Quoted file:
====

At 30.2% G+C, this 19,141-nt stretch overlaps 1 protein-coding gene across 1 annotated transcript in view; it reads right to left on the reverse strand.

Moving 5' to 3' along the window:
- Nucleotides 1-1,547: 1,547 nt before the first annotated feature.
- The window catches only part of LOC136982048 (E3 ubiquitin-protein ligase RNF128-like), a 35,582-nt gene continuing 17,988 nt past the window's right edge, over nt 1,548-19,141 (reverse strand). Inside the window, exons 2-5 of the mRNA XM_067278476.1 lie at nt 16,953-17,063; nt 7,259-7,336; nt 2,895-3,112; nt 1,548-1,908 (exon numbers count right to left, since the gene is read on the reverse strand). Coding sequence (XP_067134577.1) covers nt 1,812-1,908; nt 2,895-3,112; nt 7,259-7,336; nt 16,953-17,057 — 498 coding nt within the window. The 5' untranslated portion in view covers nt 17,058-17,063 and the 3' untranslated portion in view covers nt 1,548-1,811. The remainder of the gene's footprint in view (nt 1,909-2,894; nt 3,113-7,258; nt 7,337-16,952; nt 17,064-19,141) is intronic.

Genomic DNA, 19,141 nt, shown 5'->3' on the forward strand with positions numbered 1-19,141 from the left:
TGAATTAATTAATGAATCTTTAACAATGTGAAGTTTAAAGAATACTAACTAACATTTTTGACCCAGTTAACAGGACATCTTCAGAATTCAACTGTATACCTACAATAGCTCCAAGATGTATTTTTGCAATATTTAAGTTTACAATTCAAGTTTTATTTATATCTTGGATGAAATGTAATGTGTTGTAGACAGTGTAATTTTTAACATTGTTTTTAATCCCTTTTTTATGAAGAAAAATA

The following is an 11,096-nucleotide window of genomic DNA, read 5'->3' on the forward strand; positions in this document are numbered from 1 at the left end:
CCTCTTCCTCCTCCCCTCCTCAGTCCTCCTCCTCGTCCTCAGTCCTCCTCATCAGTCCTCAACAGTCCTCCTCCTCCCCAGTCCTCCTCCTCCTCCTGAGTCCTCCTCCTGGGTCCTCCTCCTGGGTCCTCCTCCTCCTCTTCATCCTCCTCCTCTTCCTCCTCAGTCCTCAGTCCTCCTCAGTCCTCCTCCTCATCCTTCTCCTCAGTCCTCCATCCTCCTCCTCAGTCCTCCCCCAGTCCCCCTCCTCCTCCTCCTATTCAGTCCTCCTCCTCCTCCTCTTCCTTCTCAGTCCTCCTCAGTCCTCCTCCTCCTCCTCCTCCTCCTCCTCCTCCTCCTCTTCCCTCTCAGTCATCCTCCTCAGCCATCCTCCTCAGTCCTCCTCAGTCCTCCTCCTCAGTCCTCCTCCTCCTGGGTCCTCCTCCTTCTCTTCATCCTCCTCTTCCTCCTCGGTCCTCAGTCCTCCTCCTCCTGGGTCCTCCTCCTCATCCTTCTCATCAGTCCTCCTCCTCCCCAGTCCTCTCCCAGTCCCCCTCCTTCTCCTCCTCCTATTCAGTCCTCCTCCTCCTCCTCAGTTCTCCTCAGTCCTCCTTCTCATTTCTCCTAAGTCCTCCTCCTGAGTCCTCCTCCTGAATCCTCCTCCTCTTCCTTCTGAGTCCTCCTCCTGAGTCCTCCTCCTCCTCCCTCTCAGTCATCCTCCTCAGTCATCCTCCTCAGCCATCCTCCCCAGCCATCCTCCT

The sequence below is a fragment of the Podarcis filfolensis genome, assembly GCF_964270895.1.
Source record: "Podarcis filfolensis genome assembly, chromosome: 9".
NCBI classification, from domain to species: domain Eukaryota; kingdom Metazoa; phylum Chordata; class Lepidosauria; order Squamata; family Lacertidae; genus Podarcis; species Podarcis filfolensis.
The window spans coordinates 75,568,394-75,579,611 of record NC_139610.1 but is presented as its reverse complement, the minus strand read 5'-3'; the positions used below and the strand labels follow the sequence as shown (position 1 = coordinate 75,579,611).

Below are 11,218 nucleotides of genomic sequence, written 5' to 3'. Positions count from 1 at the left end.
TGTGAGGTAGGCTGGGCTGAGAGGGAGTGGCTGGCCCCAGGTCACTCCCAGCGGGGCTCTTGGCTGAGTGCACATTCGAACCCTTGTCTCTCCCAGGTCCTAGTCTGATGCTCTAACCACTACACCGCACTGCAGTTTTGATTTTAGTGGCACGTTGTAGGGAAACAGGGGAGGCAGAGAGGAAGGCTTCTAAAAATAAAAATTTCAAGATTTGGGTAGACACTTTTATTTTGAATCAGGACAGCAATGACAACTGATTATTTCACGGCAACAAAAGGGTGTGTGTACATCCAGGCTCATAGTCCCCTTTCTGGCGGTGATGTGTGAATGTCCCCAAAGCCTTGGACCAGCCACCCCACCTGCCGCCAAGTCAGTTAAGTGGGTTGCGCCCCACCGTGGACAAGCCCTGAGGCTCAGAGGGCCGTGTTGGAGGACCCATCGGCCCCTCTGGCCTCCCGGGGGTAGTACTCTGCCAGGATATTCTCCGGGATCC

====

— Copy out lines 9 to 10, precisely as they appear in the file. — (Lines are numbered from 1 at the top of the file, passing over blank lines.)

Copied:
The sequence below is a fragment of the Podarcis filfolensis genome, assembly GCF_964270895.1.
Source record: "Podarcis filfolensis genome assembly, chromosome: 9".